Tuesday, September 25

Redgrave brings the personal onstage


Redgrave brings the personal onstage

One-woman play mixes Shakespeare with own biography

By John Mangum

No matter how broad her experience as an actress becomes, Tony
award-winning Lynn Redgrave always returns to Shakespeare.

Ranking among the most versatile and best-known actresses today,
Redgrave has performed in too many different productions in too
many different genres to count.

Considering her family and childhood, this stature becomes
almost a forgone conclusion. Redgrave, the youngest daughter of
renowned Shakespearean actor Sir Michael Redgrave, grew up
surrounded by luminaries of the British theatre.

"It was quite as awe-inspiring as anyone might think it would
be," concedes the actress. "I grew up in an era when children felt
this sense of awe about their elders anyway."

"We weren’t romping around the living room playing tag when we
had guests over," Redgrave says. "I realized how special the
artists were who came to visit."

Some of these visitors included Sir Laurence Olivier, Richard
Burton and playwright Noel Coward. They turn up as characters in
her play "Shakespeare for my Father" which appears Oct. 7-9 at the
UCLA Freud Playhouse as part of the UK/LA festival.

Strictly a solo performer in this production, Redgrave assumes
all of the roles in the play. The plot weaves biographical sections
with scenes drawn from the writings of William Shakespeare.

"The play is about my search for reconciliation with my father’s
memory," Redgrave says. "My father happened to be a great actor,
but to me he seemed faceless. The play allows me to finally reach
him in some way."

Redgrave’s use of Shakespeare facilitates this. "I grew up
knowing my father through the great Shakespearean roles. I believed
that if I could get on stage with him, I would somehow find
him."

Now, by performing scenes her father once did, Redgrave is
examining his role in her life. She selected scenes which matched
the experiences she relates in the play.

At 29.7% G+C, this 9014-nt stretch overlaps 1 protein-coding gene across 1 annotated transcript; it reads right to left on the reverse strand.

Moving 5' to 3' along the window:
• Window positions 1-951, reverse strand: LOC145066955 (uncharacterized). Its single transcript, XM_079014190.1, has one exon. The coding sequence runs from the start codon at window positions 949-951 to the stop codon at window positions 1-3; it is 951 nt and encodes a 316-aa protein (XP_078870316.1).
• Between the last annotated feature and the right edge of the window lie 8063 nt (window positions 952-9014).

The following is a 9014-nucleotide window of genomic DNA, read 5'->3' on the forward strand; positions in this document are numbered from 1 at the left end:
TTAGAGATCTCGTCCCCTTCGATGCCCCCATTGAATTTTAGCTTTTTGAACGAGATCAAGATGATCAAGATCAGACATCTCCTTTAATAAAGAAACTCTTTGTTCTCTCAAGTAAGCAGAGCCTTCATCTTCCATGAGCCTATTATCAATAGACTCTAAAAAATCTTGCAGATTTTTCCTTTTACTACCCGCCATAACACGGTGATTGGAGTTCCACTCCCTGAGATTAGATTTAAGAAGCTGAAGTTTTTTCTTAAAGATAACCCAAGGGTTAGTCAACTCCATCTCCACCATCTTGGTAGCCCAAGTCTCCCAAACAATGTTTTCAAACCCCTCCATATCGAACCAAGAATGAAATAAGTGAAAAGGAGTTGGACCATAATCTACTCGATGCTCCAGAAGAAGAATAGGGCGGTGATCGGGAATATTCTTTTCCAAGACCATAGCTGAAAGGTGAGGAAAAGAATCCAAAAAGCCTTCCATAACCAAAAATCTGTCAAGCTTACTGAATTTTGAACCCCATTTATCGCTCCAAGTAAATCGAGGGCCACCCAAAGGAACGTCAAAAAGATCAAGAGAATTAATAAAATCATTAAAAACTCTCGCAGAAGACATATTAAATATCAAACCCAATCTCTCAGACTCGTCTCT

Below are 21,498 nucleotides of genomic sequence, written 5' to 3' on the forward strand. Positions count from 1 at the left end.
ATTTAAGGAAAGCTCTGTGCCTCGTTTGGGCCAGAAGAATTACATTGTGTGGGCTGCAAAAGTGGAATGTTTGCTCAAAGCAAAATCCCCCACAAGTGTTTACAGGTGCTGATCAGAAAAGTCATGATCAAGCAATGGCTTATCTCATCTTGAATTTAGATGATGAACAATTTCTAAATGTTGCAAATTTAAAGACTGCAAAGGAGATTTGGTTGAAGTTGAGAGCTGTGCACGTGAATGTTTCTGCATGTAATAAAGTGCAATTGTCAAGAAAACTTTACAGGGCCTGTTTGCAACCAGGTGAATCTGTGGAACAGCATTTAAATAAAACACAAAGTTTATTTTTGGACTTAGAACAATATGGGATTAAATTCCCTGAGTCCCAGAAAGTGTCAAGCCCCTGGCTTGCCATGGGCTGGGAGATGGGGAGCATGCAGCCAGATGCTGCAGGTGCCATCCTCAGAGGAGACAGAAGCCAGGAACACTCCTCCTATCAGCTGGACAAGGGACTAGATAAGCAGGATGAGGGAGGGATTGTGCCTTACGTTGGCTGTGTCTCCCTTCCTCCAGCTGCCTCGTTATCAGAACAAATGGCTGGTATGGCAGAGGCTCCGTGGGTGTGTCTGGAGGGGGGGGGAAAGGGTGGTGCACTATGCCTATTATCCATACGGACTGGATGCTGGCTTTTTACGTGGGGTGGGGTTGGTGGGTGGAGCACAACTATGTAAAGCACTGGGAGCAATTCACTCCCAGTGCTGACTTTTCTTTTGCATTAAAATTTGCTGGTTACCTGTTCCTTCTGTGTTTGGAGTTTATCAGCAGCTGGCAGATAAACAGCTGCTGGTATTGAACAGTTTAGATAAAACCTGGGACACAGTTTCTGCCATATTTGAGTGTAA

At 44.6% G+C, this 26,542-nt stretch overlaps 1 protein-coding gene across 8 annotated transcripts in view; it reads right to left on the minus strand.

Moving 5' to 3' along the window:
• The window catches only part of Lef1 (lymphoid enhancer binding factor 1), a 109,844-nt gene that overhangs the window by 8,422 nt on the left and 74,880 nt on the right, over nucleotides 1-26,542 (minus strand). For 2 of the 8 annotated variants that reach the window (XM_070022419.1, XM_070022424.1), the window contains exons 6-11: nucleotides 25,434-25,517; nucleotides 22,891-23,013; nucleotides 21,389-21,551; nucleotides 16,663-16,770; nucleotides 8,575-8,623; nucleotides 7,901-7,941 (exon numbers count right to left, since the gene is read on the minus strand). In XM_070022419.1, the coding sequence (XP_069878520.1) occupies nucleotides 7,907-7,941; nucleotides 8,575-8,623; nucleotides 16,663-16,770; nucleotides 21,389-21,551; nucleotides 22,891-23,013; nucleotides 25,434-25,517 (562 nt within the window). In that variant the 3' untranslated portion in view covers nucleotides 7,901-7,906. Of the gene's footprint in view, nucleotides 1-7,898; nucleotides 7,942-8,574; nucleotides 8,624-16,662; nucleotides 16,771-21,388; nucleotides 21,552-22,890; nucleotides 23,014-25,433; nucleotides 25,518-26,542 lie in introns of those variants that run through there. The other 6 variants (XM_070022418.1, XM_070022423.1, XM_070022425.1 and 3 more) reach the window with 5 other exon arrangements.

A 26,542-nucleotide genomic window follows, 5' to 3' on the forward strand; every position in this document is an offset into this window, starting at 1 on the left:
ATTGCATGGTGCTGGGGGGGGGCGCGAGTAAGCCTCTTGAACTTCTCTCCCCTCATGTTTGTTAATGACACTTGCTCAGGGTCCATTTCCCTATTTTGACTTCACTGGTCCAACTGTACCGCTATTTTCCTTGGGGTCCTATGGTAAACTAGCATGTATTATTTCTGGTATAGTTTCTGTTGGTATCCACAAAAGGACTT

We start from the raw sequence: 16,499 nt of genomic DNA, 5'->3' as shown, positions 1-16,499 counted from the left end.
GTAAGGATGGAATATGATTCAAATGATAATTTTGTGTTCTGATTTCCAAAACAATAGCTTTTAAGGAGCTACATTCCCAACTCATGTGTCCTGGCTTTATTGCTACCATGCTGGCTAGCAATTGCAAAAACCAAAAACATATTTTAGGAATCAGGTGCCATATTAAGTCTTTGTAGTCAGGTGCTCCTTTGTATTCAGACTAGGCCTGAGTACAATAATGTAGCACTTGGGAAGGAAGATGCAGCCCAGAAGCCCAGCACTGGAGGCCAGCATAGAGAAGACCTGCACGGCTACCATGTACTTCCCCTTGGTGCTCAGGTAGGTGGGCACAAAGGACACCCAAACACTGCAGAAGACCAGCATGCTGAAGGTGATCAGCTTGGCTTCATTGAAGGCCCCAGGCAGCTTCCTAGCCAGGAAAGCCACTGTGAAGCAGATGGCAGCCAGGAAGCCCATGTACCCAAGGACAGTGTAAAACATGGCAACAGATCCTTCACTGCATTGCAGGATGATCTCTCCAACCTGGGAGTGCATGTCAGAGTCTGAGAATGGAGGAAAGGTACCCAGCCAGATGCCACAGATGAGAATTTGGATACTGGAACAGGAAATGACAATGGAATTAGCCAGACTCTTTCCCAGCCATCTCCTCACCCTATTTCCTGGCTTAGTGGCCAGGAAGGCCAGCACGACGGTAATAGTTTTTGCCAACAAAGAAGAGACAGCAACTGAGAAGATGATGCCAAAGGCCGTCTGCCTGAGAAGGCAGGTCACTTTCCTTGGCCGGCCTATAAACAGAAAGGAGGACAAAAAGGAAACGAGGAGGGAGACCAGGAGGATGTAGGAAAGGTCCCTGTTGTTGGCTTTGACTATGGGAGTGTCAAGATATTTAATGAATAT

"I had a scene and looked for something that would match it,"
says the actress. "Some things came as easy choices. There’s a
scene with my nanny and me, and out of it they become Juliet and
her nurse."

Redgrave wrote "Shakespeare for my Father," which her husband,
theatre veteran John Clarke directs. The play began when the Folger
Shakespeare Library in Washington D.C. invited the actress to
perform for their members.

From there, it eventually reached Broadway, where the production
enjoyed a nine month run. The unique approach the play takes to
both autobiography and Shakespeare no doubt accounts for its
success.

Currently touring throughout the United States and Canada,
"Shakespeare for my Father" presents one woman exploring her own
life without the help of other cast members. Redgrave believes that
this results in a different stage experience.

"What you don’t have is taking energy from the other people. My
collaboration is really with the audience. I get a lot of energy
from them."

The audience produces energy both on account of her performance
and what she performs. Redgrave feels that audiences really react
to Shakespeare.

"He goes on speaking to generation after generation," Redgrave
says. "The sheer scope and size of his characters ­ the real
modern humanity of them ­ makes it always fascinating."

For Redgrave, every audience reacts differently to her play.
Students, she says with obvious appreciation, see Shakespeare in a
clear way.

"The thing about young audiences is that they don’t have
preconceived notions. They have a much fresher approach," she
says.

She perceptively describes the difference between students and
more seasoned theatre audiences. "People get highfalutin after
they’ve seen 20 Hamlets. Students look at it fresh and either
believe it or don’t believe it. I find it very gratifying."

Redgrave appears this morning at Melnitz Hall, where she will
talk about the play and her experiences as an actress.

"The play is about what it is to be an actor ­ fleeting
that it is and noble that it is ­ how sad and lonely and
exciting a thing it is," Redgrave says.

An odyssey of self-discovery for the actress and, she believes,
for her audience as well, "Shakespeare for my Father" allows
Redgrave to finally come to terms with the father she loved and
admired.

The actress grew up playing Cordelia to her father’s King Lear.
Redgrave realizes this, and tries to come to terms with it by
performing a scene between the father and daughter in her play.
"Cordelia was the daughter who could not speak to her father, but
she loved him so much."

Redgrave pours this love, as well as a passion for the
Shakespeare that was an inseparable part of her father, into a
production examining a relationship everyone can identify with.

THEATRE: "Shakespeare for my Father," starring Lynn Redgrave.
Presented by the Center for the Performing Arts. Co-produced by LA
Theatre Works and the UK/LA Foundation. At the Freud Playhouse Oct.
7-9. Tickets $25, $9. For more info, call 825-2101.

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